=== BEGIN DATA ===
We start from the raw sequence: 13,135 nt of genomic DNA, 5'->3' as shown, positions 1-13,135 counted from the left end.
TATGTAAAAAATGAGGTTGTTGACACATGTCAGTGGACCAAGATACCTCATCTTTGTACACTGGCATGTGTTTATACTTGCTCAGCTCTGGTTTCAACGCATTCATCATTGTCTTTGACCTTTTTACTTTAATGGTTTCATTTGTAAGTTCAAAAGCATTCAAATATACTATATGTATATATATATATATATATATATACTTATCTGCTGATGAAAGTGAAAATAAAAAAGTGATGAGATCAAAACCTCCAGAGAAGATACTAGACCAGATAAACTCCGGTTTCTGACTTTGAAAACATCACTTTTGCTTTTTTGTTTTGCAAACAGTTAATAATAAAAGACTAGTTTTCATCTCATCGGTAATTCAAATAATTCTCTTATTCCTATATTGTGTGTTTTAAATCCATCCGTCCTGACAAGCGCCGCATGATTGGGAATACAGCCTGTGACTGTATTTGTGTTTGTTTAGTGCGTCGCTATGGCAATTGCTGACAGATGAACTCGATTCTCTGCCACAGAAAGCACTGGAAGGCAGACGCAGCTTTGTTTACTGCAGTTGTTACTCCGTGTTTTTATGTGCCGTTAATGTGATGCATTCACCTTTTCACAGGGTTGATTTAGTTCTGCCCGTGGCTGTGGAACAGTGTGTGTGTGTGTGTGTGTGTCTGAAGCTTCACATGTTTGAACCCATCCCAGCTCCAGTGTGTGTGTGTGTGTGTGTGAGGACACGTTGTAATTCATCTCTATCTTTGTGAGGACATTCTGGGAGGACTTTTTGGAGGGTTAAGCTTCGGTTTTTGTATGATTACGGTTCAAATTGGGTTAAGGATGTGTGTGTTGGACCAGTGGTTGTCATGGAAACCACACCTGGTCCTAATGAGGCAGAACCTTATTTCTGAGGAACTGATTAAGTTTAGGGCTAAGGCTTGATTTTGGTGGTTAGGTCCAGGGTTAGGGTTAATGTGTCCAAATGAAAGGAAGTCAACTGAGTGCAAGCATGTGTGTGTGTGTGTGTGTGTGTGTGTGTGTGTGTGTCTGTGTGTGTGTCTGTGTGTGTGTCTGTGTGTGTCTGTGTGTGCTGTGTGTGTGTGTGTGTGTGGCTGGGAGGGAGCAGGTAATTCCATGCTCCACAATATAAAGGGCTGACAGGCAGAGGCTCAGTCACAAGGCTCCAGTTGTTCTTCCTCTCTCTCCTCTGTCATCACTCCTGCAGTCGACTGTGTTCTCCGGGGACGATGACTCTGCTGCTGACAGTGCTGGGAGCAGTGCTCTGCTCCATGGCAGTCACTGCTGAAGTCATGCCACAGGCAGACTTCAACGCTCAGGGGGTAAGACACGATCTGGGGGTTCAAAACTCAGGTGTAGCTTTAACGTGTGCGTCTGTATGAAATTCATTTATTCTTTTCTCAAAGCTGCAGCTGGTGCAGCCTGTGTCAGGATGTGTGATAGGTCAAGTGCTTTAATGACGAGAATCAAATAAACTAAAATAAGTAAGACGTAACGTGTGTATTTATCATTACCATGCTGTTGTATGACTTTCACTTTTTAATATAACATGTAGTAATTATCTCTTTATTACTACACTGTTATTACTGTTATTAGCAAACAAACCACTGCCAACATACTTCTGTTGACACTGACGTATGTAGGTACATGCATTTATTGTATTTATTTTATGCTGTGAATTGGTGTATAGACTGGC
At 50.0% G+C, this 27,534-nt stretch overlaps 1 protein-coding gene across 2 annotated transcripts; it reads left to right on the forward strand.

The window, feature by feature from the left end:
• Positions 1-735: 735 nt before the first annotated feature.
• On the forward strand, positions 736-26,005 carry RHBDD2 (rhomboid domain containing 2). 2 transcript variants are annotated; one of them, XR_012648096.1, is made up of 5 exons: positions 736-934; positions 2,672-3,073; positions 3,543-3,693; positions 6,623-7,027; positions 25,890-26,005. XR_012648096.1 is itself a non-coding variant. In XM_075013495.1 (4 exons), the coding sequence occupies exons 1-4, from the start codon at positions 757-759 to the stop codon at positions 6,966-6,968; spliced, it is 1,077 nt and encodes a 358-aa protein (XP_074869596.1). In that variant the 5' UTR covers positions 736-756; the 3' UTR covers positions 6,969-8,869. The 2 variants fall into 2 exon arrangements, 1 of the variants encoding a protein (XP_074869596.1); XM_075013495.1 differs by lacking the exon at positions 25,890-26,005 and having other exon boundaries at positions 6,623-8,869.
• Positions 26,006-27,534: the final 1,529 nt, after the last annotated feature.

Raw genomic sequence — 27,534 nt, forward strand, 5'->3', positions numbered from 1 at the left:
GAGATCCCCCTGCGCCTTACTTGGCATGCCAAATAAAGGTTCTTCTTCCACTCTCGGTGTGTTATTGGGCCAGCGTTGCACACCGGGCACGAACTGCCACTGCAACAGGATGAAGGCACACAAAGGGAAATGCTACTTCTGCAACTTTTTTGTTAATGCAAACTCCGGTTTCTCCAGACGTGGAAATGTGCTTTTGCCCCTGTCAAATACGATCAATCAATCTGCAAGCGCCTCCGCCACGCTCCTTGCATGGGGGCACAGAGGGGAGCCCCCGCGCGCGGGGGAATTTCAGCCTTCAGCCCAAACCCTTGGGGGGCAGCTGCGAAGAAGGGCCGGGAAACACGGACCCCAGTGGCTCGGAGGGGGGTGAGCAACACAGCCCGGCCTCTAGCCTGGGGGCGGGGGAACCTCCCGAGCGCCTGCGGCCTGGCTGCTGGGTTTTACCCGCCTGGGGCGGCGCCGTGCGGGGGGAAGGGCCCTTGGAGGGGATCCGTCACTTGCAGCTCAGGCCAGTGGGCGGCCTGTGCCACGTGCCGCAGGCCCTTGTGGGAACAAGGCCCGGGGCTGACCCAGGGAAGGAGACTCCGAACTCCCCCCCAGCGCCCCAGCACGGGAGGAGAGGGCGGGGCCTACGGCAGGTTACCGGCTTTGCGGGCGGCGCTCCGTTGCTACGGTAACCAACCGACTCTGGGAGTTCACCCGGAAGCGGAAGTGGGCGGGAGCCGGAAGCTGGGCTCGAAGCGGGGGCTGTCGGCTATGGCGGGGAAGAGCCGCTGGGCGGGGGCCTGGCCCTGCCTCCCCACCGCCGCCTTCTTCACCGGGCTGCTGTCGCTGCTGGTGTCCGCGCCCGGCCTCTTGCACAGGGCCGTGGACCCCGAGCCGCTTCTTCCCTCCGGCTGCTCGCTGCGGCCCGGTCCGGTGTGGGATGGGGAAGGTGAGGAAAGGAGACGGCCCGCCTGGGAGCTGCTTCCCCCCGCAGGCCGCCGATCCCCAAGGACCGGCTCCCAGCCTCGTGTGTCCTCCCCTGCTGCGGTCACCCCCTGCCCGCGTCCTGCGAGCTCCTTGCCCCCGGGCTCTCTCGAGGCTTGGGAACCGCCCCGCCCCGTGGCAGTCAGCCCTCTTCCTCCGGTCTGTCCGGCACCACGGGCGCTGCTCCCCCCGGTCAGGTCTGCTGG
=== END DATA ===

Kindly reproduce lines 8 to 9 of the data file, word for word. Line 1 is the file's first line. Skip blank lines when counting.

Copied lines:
Raw genomic sequence — 27,534 nt, forward strand, 5'->3', positions numbered from 1 at the left:
GAGATCCCCCTGCGCCTTACTTGGCATGCCAAATAAAGGTTCTTCTTCCACTCTCGGTGTGTTATTGGGCCAGCGTTGCACACCGGGCACGAACTGCCACTGCAACAGGATGAAGGCACACAAAGGGAAATGCTACTTCTGCAACTTTTTTGTTAATGCAAACTCCGGTTTCTCCAGACGTGGAAATGTGCTTTTGCCCCTGTCAAATACGATCAATCAATCTGCAAGCGCCTCCGCCACGCTCCTTGCATGGGGGCACAGAGGGGAGCCCCCGCGCGCGGGGGAATTTCAGCCTTCAGCCCAAACCCTTGGGGGGCAGCTGCGAAGAAGGGCCGGGAAACACGGACCCCAGTGGCTCGGAGGGGGGTGAGCAACACAGCCCGGCCTCTAGCCTGGGGGCGGGGGAACCTCCCGAGCGCCTGCGGCCTGGCTGCTGGGTTTTACCCGCCTGGGGCGGCGCCGTGCGGGGGGAAGGGCCCTTGGAGGGGATCCGTCACTTGCAGCTCAGGCCAGTGGGCGGCCTGTGCCACGTGCCGCAGGCCCTTGTGGGAACAAGGCCCGGGGCTGACCCAGGGAAGGAGACTCCGAACTCCCCCCCAGCGCCCCAGCACGGGAGGAGAGGGCGGGGCCTACGGCAGGTTACCGGCTTTGCGGGCGGCGCTCCGTTGCTACGGTAACCAACCGACTCTGGGAGTTCACCCGGAAGCGGAAGTGGGCGGGAGCCGGAAGCTGGGCTCGAAGCGGGGGCTGTCGGCTATGGCGGGGAAGAGCCGCTGGGCGGGGGCCTGGCCCTGCCTCCCCACCGCCGCCTTCTTCACCGGGCTGCTGTCGCTGCTGGTGTCCGCGCCCGGCCTCTTGCACAGGGCCGTGGACCCCGAGCCGCTTCTTCCCTCCGGCTGCTCGCTGCGGCCCGGTCCGGTGTGGGATGGGGAAGGTGAGGAAAGGAGACGGCCCGCCTGGGAGCTGCTTCCCCCCGCAGGCCGCCGATCCCCAAGGACCGGCTCCCAGCCTCGTGTGTCCTCCCCTGCTGCGGTCACCCCCTGCCCGCGTCCTGCGAGCTCCTTGCCCCCGGGCTCTCTCGAGGCTTGGGAACCGCCCCGCCCCGTGGCAGTCAGCCCTCTTCCTCCGGTCTGTCCGGCACCACGGGCGCTGCTCCCCCCGGTCAGGTCTGCTGG